Oops, I blinked - Benefits of irreversible calcium sensors
The ability to track brain activity in real time is great when you’re watching the brain in real time. But these real-time signals turn off and can only be detected if your microscope is focused on them at the exact time that they’re activated (which is basically limited by the field of your microscope). Essentially, real time sensors have the advantage of enabling long-term detection of brain activity, but only in small areas. On the other hand, using irreversible calcium sensors, it’s possible to detect activity in the entire brain without directly monitoring it, but only for a few seconds.
Reference: Fosque et al., 2015
Calcium-modulated photoactivatable ratiometric integrator (CaMPARI) differs from the reversible calcium sensors because it gives a permanent record of calcium activity during a user-defined time period. This integrator works by converting from green to red only in the simultaneous presence of high calcium levels and user-supplied violet light (Figure 3). This permanent conversion provides the ability to record calcium levels over broad areas of the brain over a user-specified time period, and the red fluorescence intensity correlates with calcium concentration. CaMPARI complements existing calcium indicators by allowing total calcium activity measurement over large areas of cells and tissues.
Overall, there is no shortage of available calcium indicators, though each type of indicator has its own advantages and limits. The best indicator will vary based the type of biological activity being measured.
1. Badura A, Sun XR, Giovannucci A, Lynch LA, Wang SS. Fast calcium sensor proteins for monitoring neural activity. Neurophotonics. 2014 Oct;1(2):025008. PubMed PMID: 25558464. PubMed Central PMCID: PMC4280659.
3. Chen TW, Wardill TJ, Sun Y, Pulver SR, Renninger SL, Baohan A, Schreiter ER, Kerr RA, Orger MB, Jayaraman V, Looger LL, Svoboda K, Kim DS. Ultrasensitive fluorescent proteins for imaging neuronal activity. Nature. 2013 Jul 18;499(7458):295-300. PubMed PMID: 23868258. PubMed Central PMCID: PMC3777791.
4. Dana H, Mohar B, Sun Y, Narayan S, Gordus A, Hasseman JP, Tsegaye G, Holt GT, Hu A, Walpita D, Patel R, Macklin JJ, Bargmann CI, Ahrens MB, Schreiter ER, Jayaraman V, Looger LL, Svoboda K, Kim DS. Sensitive red protein calcium indicators for imaging neural activity. Elife. 2016 Mar 24;5. pii: e12727. PubMed PMID: 27011354. PubMed Central PMCID: PMC4846379.
5. Fosque BF, Sun Y, Dana H, Yang CT, Ohyama T, Tadross MR, Patel R, Zlatic M, Kim DS, Ahrens MB, Jayaraman V, Looger LL, Schreiter ER. Neural circuits. Labeling of active neural circuits in vivo with designed calcium integrators. Science 2015 Feb 13;347(6223):755-60. PubMed PMID: 25678659.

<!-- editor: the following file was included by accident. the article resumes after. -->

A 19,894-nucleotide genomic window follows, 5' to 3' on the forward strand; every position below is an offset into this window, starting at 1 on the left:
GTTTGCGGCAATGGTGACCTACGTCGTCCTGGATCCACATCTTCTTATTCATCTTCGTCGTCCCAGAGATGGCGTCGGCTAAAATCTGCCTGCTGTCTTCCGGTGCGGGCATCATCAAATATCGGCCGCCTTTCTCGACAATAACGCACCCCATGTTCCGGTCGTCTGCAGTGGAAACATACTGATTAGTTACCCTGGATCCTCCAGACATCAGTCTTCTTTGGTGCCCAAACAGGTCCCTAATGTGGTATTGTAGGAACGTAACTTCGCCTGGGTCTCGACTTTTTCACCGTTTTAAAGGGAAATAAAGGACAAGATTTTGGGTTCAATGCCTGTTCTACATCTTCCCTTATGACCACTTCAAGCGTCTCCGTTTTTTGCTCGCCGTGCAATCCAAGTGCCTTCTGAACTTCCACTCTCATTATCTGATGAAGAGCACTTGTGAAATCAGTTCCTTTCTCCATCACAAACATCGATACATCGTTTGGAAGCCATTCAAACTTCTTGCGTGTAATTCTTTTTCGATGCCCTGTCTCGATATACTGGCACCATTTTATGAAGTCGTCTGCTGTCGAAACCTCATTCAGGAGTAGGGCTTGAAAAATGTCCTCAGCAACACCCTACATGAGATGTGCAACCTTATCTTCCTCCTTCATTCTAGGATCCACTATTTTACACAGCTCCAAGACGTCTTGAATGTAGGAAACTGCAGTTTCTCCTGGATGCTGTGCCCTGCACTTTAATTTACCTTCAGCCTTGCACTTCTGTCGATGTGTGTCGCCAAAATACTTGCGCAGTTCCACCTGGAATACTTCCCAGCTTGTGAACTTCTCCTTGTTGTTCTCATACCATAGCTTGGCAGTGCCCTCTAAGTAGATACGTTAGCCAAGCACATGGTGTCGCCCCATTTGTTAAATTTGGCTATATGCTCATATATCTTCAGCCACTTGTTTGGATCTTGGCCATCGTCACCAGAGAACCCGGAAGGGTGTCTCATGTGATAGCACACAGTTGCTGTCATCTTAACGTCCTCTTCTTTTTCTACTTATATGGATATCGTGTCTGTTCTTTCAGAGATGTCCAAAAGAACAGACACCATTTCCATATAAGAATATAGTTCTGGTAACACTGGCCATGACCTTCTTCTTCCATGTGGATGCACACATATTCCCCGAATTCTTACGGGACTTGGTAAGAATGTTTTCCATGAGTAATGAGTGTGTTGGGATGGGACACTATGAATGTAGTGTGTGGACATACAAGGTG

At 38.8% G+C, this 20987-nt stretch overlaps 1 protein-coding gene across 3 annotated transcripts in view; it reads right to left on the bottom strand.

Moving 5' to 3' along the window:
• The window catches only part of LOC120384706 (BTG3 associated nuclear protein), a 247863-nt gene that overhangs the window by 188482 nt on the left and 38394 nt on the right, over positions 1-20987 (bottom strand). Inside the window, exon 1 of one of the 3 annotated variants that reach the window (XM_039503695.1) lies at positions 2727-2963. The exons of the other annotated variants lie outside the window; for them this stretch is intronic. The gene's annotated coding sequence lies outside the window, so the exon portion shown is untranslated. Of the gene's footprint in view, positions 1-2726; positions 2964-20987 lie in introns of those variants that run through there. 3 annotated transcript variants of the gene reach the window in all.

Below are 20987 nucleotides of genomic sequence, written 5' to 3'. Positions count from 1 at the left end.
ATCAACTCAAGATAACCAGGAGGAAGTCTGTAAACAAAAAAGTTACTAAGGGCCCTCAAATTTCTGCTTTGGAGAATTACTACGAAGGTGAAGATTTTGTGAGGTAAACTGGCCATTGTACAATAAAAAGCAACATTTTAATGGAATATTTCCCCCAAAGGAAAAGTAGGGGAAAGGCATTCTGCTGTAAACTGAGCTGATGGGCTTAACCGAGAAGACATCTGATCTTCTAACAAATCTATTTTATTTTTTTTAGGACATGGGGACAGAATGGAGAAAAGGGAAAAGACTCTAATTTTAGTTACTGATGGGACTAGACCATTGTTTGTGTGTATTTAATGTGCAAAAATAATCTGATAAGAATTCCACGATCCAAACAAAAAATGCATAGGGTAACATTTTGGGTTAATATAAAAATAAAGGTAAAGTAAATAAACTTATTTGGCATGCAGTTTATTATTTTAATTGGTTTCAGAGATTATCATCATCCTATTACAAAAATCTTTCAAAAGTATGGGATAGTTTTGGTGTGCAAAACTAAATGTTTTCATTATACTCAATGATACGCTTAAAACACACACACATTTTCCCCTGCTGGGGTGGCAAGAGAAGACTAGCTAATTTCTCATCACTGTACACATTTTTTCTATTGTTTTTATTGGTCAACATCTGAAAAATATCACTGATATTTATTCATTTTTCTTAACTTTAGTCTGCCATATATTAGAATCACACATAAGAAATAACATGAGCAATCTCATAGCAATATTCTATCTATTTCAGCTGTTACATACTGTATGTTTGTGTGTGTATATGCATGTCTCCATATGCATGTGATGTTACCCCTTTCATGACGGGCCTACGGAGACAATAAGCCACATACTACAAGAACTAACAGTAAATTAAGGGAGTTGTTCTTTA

6. Helmchen F, Imoto K, Sakmann B. Ca2+ buffering and action potential-evoked Ca2+ signaling in dendrites of pyramidal neurons. Biophys J. 1996 Feb; 70(2):1069-81. PubMed PMID: 8789126. PubMed PMCID: PMC1225009.
7. Hille B. (2001). Ion Channels of Excitable Membranes, 3rd Edn Sunderland, MA: Sinauer Associates Inc.
8. Koester HJ, Sakmann B. Calcium dynamics associated with action potentials in single nerve terminals of pyramidal cells in layer 2/3 of the young rat neocortex. J Physiol. 2000 Dec 15; 529 Pt 3():625-46. PubMed PMID: 11118494. PubMed Central PMCID: PMC2270226.
11. Thestrup T, Litzlbauer J, Bartholomäus I, Mues M, Russo L, Dana H, Kovalchuk Y, Liang Y, Kalamakis G, Laukat Y, Becker S, Witte G, Geiger A, Allen T, Rome LC, Chen TW, Kim DS, Garaschuk O, Griesinger C, Griesbeck O. Optimized ratiometric calcium sensors for functional in vivo imaging of neurons and T lymphocytes. Nat Methods. 2014 Feb;11(2):175-82. PubMed PMID: 24390440.
12. Wadel K, Neher E, Sakaba T. The coupling between synaptic vesicles and Ca2+ channels determines fast neurotransmitter release. Neuron. 2007. 53: pp. 563-575. PubMed PMID: 17296557.
Additional Resources on the Addgene Blog
- Learn all about FRET
- The SF-iGluSnFr Glutamate Biosensor
- AAV Titers: Where do they come from and what do they mean?
Resources on Addgene.org
- Find Calcium Sensors Available through our Viral Service
- Browse Our Fluorescent Protein Resources
- Find AAV Vectors
Leave a Comment